Life in the USA
Land, History and Language
The American Language
Vital, and English
The primary language spoken by Americans is English. Americans refer to their language as “English” rather than “American.” In American schools, at all levels, students study the academic subject called English, initially to master the spelling and grammar of the language and later as an introduction to both American and British literature. Immigrants from other language backgrounds take classes in English as a Second Language (ESL).
The term “American English” differentiates the language from other forms of English, especially “British English.” The next section explains some of the differences between these two forms of the language. Of all people who speak English as their first language, nearly two-thirds are in the United States. Although the British with their empire got a head start in making this so, today American English has major bearing on the position of English as the world’s most widely used vehicle of communication. Educated Americans tend to have a great deal of respect for British English and its literature. Most other Americans give the British form of the language little thought. While Canadian English has some pronunciation, vocabulary and spelling variances from American English, the similarities outweigh the differences.
The nature of the formation of the English language in Great Britain gave it tremendous flexibility and ability to evolve. This quality continued in North America. American English has always been in a constant state of change. Every generation of American youth manages to add vocabulary to the language. The older generation initially resists the change, and then eventually caves in. As new areas of technology, business, and culture develop, they also add words to the vocabulary and change the meanings of existing words. Social, cultural, and lifestyle groups enrich the language. Entertainment, movies, television, the Internet and advertising all make their mark.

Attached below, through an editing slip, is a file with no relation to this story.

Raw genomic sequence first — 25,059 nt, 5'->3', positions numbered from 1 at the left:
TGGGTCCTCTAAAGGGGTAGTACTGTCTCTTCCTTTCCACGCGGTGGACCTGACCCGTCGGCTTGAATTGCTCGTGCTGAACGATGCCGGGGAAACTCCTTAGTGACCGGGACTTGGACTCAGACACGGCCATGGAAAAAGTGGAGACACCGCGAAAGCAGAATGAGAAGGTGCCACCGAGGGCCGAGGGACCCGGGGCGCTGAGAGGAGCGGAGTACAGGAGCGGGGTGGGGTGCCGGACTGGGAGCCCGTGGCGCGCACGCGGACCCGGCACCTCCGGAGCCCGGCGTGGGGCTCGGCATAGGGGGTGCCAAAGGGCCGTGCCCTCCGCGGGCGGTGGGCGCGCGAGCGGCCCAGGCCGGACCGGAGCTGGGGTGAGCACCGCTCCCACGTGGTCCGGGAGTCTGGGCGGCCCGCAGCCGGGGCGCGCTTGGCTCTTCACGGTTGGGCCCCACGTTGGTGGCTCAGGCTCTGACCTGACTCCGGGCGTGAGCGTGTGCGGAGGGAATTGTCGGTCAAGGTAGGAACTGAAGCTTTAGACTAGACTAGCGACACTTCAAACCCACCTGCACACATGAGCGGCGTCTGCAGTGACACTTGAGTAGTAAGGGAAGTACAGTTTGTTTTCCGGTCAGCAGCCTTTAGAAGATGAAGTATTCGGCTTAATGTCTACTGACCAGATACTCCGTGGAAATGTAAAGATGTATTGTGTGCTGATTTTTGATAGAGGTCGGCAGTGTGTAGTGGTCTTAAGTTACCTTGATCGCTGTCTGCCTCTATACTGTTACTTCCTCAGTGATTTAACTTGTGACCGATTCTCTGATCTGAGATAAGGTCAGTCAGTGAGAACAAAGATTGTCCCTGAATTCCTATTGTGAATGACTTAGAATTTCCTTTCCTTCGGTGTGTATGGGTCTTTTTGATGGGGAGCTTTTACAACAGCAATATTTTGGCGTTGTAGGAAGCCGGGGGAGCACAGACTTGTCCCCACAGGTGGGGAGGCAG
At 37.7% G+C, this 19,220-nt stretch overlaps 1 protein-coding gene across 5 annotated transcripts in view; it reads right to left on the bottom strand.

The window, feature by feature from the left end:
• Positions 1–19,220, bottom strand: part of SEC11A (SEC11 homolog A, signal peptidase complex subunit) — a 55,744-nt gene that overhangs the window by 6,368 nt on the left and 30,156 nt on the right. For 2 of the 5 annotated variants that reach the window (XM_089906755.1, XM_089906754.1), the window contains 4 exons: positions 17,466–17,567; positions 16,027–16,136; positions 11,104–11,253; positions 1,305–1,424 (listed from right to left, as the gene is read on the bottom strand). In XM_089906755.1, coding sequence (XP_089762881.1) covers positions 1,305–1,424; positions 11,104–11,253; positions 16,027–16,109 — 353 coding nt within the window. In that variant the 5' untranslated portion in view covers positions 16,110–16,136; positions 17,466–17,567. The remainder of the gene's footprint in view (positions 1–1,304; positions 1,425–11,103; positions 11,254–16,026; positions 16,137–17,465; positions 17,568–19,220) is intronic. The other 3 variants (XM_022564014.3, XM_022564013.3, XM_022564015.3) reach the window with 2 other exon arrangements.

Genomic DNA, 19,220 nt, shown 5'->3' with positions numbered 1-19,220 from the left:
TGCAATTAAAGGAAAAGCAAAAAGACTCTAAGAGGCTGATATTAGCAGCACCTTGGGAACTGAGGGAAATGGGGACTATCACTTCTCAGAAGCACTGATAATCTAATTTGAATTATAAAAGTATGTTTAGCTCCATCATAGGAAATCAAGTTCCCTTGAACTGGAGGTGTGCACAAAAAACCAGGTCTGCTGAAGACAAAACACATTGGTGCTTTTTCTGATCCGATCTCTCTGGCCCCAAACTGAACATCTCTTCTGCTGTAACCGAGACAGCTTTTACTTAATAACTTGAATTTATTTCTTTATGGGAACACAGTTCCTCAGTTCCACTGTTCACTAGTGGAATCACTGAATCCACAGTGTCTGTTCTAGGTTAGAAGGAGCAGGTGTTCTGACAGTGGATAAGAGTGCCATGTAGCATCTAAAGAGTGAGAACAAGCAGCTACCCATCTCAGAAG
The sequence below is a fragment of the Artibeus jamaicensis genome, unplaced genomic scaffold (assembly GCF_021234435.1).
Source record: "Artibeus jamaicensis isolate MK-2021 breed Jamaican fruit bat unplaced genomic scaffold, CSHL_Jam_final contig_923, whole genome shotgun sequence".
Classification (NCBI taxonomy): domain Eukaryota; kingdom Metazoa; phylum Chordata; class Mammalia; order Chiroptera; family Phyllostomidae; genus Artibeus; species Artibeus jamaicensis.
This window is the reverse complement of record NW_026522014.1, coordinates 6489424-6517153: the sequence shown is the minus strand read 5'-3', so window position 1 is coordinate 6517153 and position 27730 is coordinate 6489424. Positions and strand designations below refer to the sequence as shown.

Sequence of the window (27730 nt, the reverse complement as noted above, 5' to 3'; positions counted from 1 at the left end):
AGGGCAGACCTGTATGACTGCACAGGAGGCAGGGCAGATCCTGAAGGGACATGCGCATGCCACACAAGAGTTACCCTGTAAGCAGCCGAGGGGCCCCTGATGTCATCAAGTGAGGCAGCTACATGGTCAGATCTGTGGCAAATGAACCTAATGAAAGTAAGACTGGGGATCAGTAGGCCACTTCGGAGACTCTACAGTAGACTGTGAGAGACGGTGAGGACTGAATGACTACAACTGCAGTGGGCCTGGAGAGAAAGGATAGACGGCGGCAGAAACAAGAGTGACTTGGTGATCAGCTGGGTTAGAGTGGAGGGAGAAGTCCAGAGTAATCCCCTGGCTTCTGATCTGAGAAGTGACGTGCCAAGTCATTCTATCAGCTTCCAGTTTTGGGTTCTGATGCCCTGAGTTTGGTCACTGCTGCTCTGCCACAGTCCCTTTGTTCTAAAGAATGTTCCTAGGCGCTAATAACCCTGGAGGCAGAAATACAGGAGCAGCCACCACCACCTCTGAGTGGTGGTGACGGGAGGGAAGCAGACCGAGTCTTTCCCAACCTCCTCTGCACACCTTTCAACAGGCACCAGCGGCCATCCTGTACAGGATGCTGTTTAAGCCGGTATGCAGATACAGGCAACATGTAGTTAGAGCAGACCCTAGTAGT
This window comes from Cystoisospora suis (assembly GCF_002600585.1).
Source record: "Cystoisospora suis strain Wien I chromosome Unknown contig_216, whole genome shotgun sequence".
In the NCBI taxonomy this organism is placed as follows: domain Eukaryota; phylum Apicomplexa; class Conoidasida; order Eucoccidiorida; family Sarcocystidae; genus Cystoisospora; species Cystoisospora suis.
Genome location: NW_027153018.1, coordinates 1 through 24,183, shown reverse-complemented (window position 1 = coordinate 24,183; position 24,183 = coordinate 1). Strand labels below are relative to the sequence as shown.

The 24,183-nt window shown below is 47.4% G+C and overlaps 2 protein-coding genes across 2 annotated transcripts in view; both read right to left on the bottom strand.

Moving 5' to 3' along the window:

The level of competence in the English language among native speakers varies widely in the United States, both as to pronunciation and especially as to grammar. Do not expect every American to speak or write English properly. Avoid the temptation to correct an American’s grammar, however. Further, given the levels of immigration and the strength of the Spanish language in the United States, it is a mistake to automatically expect the person next to you to be a native speaker of American English.
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